Given the cuts seen in recent years to amounts victims can claim from the Fund, it is important to determine how these savings will be used. Take the current proposals by the Fund, to stop paying damages for pain and suffering, as an example. The question is: If victims of serious road accidents are no longer allowed to claim these damages from the Fund, then who will be responsible for their payment?
One can foresee two possible solutions to this question. One option would be to take the route used in workmen’s compensation and ban such claims altogether. In terms of South African workmen’s compensation legislation, an employee injured in the course of employment cannot claim common law damages, including pain and suffering, from the employer in terms of Section 35 (1) of the Compensation for Occupational Injuries and Diseases Act
no. 130 of 1993.
Another option would be to transfer the claims, excluded by the RAF in its cost-cutting drive, to drivers and owners, whose negligence or wrongful acts result in injury to third parties. Thus, in terms of the current proposals, if Parliament resolves that the RAF should not pay damages for pain and suffering anymore, then victims should instead be allowed to sue the driver, owner, or employee of the owner (and by implication his employer) for those damages.
Option one appears a less likely proposition. This is because people put vehicles on public roads for a variety of reasons, including for the purpose of business and pleasure. If all vehicles plying our roads were serving the same purpose – being used for business and, therefore, helping in wealth creation for the country, for example – then option one would have some merit.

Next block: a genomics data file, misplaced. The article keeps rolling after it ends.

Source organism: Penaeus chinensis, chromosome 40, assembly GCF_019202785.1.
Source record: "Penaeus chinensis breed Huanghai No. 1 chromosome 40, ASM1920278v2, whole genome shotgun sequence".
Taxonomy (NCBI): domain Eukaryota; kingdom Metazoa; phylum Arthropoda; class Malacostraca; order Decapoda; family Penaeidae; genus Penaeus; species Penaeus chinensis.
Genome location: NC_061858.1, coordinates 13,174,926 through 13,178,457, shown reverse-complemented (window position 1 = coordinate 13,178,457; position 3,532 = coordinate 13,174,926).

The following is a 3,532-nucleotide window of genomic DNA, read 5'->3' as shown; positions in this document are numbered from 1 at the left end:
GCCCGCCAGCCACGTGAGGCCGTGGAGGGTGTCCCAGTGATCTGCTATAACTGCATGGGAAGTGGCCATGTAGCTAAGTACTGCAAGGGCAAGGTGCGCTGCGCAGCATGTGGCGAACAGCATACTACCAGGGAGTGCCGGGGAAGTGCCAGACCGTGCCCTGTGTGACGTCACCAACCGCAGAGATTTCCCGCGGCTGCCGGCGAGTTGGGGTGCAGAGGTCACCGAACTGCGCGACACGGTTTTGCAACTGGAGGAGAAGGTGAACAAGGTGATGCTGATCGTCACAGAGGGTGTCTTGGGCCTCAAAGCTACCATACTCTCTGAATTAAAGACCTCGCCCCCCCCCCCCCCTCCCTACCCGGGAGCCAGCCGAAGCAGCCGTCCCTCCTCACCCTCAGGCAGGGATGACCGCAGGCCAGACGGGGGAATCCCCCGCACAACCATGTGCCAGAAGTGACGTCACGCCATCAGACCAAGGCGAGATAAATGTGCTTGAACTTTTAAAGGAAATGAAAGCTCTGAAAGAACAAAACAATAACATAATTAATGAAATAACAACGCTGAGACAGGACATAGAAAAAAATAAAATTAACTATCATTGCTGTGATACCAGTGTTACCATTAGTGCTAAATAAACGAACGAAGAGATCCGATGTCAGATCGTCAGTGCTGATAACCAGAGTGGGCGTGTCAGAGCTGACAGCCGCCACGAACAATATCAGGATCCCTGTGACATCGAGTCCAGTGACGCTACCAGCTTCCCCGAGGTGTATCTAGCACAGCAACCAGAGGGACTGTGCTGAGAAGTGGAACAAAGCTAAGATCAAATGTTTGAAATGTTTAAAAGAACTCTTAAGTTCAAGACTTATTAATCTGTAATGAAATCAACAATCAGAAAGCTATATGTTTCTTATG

The reality is, however, that not all vehicles are on the road for business purposes. Some are on the road for social and other reasons, which have nothing to do with business. As a result, when drivers of vehicles negligently injure or kill third parties, against a background of increasing failure by state entities, like the RAF, to meet their obligations, we should expect to see more responsibility for the cost of these accidents being shifted to private individuals and employers (in the case of accidents caused in the course of employment).
The persistent restriction of claims, for which the RAF accepts liability, represents a failure on the part of this vital institution. It is unbelievable that the RAF has been insolvent for such a long time without a solution being found.
In addition, when state entities designed to provide a critical, social and economic service, such as compensating victims of road accidents, respond to their failure by limiting the scope of protection they are supposed to provide, under the banner of cutting costs, invariably the very same costs that are cut (if at all) are transferred to the people who are supposed to be protected.
When the RAF was established, employers were, to a very large extent, insulated from vicarious liability claims associated with negligent driving of motor vehicles by their employees. This is because, as long as the accident fell within the scope of the RAF Act, the driver (employee) could not be sued and nor could the employer.
At the time, cover provided by the RAF was wide, since victims were compensated according to common law principles. Today this is no longer the case. The RAF cover continues to shrink with the net result that liability for damages, for which the RAF is absolving itself from paying, will ultimately be borne by employers and private individuals.
Legally Speaking is a regular column by Albert Mushai from the school of Economics and Business Sciences, University of the Witwatersrand. Mushai holds a master’s degree from the City University, London, and was the head of the insurance department at the National University of Science and Technology in Zimbabwe before joining the University of the Witwatersrand as a lecturer in insurance.